This post follows up on WMB’s eight-month campaign to raise awareness for the eight Millennium Development Goals (MDGs). In this post, we reflect on MDG #7: Ensure Environmental Sustainability. The following is an interview with Silvio Rocha Sant’Ana, president of the Esquel Group


World Moms Blog:  What are some examples of how the Esquel Group supports environmental sustainability?

SRS: We have been working with other civil society organizations (CSOs) and governmental institutions in the fields of adapting to climate change, combating desertification (in Northeast Brazil), designing proposals for public policies on these matters, and dialoguing directly with financial agencies (public and private) in order to make them more adjusted to sustainability criteria.

How can mothers help support your organization in achieving MDG #7?

SRS: It is a new question for me. Thinking aloud: mothers have a fine sense of survival and can operate in adverse conditions much better than men. We work with a lot of very poor mothers (especially at the Pastoral da Criança and the microfinancing project). The way they think (and act), their relationship to the environment, the ability to allocate resources in the difficult social conditions they live in – all of this is a continuous lesson we can learn from. In fact, it would be interesting to have an environment that would enable us to maximize their teachings and contributions.

What countries does the Esquel Group mainly work in?

Silvio Rocha Sant’Ana: Esquel is currently active in the USA, Ecuador and Brazil. Each organization is independent, and defines its own agenda; we have common concerns and themes.

How does Esquel Group bridge the gap of joining people in economic development?

SRS: We have developed many activities in different fields. In Brazil we have focused in the Northeast region (where there are severe environmental and social restrictions), on children aged 0-6 years in Brazil, and in the field of technical support. We also work closely with the Pastoral da Criança, including microfinancing for employment and income generation (mainly for women).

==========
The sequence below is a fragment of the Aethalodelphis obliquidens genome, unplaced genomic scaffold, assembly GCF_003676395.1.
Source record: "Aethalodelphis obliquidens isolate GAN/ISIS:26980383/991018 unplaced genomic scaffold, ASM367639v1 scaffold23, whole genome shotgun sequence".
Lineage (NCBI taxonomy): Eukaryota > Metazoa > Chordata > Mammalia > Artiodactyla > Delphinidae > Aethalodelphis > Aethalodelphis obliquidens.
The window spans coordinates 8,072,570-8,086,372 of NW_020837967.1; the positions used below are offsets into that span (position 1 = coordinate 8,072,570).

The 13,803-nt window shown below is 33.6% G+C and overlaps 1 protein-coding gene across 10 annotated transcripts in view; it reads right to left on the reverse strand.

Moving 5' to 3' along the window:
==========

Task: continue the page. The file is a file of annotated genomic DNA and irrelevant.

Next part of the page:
What is the Esquel Task Force?

SRS: The Esquel Task force is an initiative from the USA Esquel Group and fosters dialogue, advocacy and lobbying among American and Latin American organizations.

Is there a specific example in Brazil where Esquel made a big impact when it came to the environment?

SRS: There is a very famous Project in Brazil called “1 million cisterns” – tanks to collect rain water in the semi-arid region of Brazil. Esquel has had a leading role in building up this project and the related public policies. It is considered an extraordinary and successful case of public-private cooperation and has mobilized, to date, more than US$200 million. It is a project managed entirely by CSOs and its main goal is to create a new pattern of social wellbeing in the semi-arid region, with full respect to environmental conditions.

What would you say are the greatest environmental issues facing Brazil today?

SRS: Adaptation to climate changes and associated cultural adjustments within an “economic and social environment”, which favors “economic growth” above all things (including social and environmental welfare).

What is the unifying theme of all Esquel’s activities worldwide?

SRS: The unifying theme of Esquel’s activities is the strengthening of civil society, specifically citizen organizations that further democracy.

This is an original interview post for World Moms Blog by our writer in Brazil, EcoZiva.

For more about the Esquel Group, visit their website at

Ecoziva (Brazil)

Eco, from the greek oikos means home; Ziva has many meanings and roots, including Hebrew (brilliance, light), Slovenian (goddess of life) and Sanskrit (blessing). In Brazil, where EcoZiva has lived for most of her life, giving birth is often termed “giving the light”; thus, she thought, a mother is “home to light” during the nine months of pregnancy, and so the penname EcoZiva came to be for World Moms Blog. Born in the USA in a multi-ethnic extended family, EcoZiva is married and the mother of two boys (aged 12 and three) and a five-year-old girl and a three yearboy. She is trained as a biologist and presently an university researcher/professor, but also a volunteer at the local environmental movement.

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